The first two sections of this post on Bards and the medieval Welsh laws have touched on the two highest classes of bards, the pencerdd and the bardd teulu. These are both bards attached to the King's court, and therefore of high status. The third class of bard mentioned in the Law of Hywel is the cerddor or minstrel. The Law has much less to say about the cerddor, and what it does say paints a different pattern.
The cerddor is not an officer, and has no specific rights and privileges more than those of any other free man. We know that he is likely to be that, at least, for the three arts a villein is not entitled to learn without his lord's permission are "clerkship and smithcraft and bardism." Like the master-smith, the pencerdd is entitled to the amobr-payment of the daughters of his subordinates, the cerddorion, on the occasion of their marriage.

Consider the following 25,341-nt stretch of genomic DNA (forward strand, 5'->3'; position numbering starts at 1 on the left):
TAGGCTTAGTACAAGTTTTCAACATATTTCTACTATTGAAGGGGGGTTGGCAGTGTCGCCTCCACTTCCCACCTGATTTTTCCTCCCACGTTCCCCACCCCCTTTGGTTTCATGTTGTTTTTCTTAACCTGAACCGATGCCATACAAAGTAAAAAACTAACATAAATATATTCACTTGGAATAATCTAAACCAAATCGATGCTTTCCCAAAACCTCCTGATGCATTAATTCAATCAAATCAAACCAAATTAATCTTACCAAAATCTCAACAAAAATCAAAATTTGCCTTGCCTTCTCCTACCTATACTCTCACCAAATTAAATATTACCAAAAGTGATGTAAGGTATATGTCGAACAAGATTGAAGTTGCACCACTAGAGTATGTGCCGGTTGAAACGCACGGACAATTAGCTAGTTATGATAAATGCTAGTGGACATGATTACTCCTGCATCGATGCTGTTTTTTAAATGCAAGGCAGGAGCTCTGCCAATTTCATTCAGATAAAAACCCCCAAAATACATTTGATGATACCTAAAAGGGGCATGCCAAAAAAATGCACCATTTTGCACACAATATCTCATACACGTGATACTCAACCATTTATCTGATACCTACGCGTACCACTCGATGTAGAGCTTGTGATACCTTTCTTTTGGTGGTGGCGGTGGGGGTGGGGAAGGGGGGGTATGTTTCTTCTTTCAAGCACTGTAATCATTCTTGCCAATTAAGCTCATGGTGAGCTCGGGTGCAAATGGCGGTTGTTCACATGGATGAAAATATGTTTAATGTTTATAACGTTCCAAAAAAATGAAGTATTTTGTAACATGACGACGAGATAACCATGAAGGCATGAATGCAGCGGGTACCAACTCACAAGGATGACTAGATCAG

The cerddor, however, can better his lot by education. The Law says, "Every harp pencerdd is entitled to twenty-four pence from the young cerddorion who want to give up the horsehair[-strung] harp and be competent cerddorion and to solicit." Furthermore, this payment is to be paid by "each cerddor after he leaves his instruction" - in effect, a payment for the master's teaching. The above passage hints at different levels among the cerddorion, as is only to be expected. Still, there is little sign of the highly organized grades of bards and poets that existed in Ireland at this period.
But that is a separate subject. For now, best wishes for the weekend - I'll be writing, not blogging!
Next: Bards and the Irish Laws